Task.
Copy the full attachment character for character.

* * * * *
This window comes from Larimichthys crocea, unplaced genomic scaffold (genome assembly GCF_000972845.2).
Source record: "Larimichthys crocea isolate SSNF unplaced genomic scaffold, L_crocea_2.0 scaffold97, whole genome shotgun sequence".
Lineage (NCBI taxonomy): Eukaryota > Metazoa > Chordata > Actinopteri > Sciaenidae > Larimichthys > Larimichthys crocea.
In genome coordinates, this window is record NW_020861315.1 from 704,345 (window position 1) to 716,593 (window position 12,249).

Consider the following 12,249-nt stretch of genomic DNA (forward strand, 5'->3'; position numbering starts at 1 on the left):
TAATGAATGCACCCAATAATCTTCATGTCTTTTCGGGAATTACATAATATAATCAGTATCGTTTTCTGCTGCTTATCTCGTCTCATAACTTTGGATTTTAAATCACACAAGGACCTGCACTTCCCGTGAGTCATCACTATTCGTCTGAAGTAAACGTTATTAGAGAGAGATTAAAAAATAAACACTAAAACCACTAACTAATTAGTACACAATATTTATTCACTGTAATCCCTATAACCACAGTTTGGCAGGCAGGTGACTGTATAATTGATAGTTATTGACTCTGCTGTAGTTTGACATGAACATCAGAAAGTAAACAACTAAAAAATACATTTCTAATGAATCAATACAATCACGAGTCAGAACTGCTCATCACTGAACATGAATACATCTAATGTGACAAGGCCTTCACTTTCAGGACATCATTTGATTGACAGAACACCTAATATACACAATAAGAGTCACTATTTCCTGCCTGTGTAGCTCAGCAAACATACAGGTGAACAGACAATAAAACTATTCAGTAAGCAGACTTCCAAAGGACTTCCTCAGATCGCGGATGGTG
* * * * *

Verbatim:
This window comes from Larimichthys crocea, unplaced genomic scaffold (genome assembly GCF_000972845.2).
Source record: "Larimichthys crocea isolate SSNF unplaced genomic scaffold, L_crocea_2.0 scaffold97, whole genome shotgun sequence".
Lineage (NCBI taxonomy): Eukaryota > Metazoa > Chordata > Actinopteri > Sciaenidae > Larimichthys > Larimichthys crocea.
In genome coordinates, this window is record NW_020861315.1 from 704,345 (window position 1) to 716,593 (window position 12,249).

Consider the following 12,249-nt stretch of genomic DNA (forward strand, 5'->3'; position numbering starts at 1 on the left):
TAATGAATGCACCCAATAATCTTCATGTCTTTTCGGGAATTACATAATATAATCAGTATCGTTTTCTGCTGCTTATCTCGTCTCATAACTTTGGATTTTAAATCACACAAGGACCTGCACTTCCCGTGAGTCATCACTATTCGTCTGAAGTAAACGTTATTAGAGAGAGATTAAAAAATAAACACTAAAACCACTAACTAATTAGTACACAATATTTATTCACTGTAATCCCTATAACCACAGTTTGGCAGGCAGGTGACTGTATAATTGATAGTTATTGACTCTGCTGTAGTTTGACATGAACATCAGAAAGTAAACAACTAAAAAATACATTTCTAATGAATCAATACAATCACGAGTCAGAACTGCTCATCACTGAACATGAATACATCTAATGTGACAAGGCCTTCACTTTCAGGACATCATTTGATTGACAGAACACCTAATATACACAATAAGAGTCACTATTTCCTGCCTGTGTAGCTCAGCAAACATACAGGTGAACAGACAATAAAACTATTCAGTAAGCAGACTTCCAAAGGACTTCCTCAGATCGCGGATGGTG